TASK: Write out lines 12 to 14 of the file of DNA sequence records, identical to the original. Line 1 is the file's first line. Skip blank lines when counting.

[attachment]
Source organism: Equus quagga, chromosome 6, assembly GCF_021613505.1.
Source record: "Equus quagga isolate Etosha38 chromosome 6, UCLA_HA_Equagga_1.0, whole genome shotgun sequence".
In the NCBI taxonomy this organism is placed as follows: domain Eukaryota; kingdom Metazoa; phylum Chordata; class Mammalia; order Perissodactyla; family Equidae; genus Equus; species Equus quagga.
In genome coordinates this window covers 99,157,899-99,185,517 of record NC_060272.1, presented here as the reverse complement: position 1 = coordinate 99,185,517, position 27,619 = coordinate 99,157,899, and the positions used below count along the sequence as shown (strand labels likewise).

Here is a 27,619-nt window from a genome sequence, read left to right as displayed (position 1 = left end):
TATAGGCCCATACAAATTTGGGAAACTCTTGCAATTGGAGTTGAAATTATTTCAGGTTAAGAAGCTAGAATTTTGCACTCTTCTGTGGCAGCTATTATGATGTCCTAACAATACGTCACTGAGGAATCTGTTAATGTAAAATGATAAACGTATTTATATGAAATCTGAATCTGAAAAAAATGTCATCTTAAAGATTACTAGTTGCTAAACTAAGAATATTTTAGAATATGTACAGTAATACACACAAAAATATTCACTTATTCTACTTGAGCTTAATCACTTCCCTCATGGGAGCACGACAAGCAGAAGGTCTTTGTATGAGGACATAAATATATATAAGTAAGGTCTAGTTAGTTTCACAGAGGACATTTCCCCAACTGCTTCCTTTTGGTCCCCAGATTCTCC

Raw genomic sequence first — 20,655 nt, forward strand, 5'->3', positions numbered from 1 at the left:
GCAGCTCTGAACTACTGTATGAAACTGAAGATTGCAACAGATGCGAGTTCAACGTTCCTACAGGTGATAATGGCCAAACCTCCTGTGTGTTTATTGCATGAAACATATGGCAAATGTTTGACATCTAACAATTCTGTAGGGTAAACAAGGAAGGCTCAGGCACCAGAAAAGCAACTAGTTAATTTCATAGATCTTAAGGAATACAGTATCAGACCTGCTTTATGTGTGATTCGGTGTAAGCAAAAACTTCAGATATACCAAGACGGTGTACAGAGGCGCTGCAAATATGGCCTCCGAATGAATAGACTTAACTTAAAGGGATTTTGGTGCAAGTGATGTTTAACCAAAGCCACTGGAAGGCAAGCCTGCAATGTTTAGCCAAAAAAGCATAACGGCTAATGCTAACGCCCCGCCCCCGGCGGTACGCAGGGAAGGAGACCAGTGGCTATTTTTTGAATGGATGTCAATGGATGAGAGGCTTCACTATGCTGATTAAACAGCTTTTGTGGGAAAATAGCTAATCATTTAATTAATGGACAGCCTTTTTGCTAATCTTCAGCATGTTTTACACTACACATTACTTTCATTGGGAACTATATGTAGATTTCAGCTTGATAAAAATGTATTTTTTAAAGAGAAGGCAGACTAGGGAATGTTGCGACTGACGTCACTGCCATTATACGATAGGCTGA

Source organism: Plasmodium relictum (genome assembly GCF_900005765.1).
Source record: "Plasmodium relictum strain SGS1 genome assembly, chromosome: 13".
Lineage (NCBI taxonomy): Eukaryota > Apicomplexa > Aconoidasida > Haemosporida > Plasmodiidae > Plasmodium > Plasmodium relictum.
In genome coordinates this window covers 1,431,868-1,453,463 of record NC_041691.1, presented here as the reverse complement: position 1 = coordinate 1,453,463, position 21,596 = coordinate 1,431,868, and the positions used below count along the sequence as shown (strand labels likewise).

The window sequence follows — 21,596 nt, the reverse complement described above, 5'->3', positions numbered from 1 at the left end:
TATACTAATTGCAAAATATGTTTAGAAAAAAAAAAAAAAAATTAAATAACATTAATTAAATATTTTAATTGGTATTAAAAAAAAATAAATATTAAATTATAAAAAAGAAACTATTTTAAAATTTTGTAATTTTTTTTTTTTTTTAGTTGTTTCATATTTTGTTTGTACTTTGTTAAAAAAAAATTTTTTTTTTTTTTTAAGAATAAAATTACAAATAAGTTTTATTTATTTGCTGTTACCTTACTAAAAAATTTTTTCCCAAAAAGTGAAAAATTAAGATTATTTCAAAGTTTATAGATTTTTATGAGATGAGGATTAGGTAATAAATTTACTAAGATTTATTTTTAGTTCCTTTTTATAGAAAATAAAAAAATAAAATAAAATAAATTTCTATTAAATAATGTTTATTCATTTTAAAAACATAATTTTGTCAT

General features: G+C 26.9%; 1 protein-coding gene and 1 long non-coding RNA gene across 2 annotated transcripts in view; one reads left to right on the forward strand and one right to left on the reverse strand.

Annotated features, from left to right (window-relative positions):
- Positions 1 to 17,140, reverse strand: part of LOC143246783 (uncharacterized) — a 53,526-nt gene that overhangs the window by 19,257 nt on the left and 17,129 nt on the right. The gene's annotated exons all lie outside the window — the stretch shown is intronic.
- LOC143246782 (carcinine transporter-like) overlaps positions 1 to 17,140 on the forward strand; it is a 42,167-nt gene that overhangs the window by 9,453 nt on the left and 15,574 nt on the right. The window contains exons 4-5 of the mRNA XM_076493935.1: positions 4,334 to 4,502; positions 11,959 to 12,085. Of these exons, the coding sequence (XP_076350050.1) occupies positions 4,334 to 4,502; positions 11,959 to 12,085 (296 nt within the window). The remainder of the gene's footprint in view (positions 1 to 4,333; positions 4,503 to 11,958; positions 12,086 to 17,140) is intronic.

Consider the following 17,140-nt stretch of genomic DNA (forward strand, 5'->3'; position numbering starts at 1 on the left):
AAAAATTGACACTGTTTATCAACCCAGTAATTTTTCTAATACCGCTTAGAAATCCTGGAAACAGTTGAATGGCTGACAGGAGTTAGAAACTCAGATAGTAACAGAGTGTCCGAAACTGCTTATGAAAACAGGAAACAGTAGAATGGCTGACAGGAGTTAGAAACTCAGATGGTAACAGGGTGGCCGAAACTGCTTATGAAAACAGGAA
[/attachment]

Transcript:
In genome coordinates this window covers 1,431,868-1,453,463 of record NC_041691.1, presented here as the reverse complement: position 1 = coordinate 1,453,463, position 21,596 = coordinate 1,431,868, and the positions used below count along the sequence as shown (strand labels likewise).

The window sequence follows — 21,596 nt, the reverse complement described above, 5'->3', positions numbered from 1 at the left end:
TATACTAATTGCAAAATATGTTTAGAAAAAAAAAAAAAAAATTAAATAACATTAATTAAATATTTTAATTGGTATTAAAAAAAAATAAATATTAAATTATAAAAAAGAAACTATTTTAAAATTTTGTAATTTTTTTTTTTTTTTAGTTGTTTCATATTTTGTTTGTACTTTGTTAAAAAAAAATTTTTTTTTTTTTTTAAGAATAAAATTACAAATAAGTTTTATTTATTTGCTGTTACCTTACTAAAAAATTTTTTCCCAAAAAGTGAAAAATTAAGATTATTTCAAAGTTTATAGATTTTTATGAGATGAGGATTAGGTAATAAATTTACTAAGATTTATTTTTAGTTCCTTTTTATAGAAAATAAAAAAATAAAATAAAATAAATTTCTATTAAATAATGTTTATTCATTTTAAAAACATAATTTTGTCAT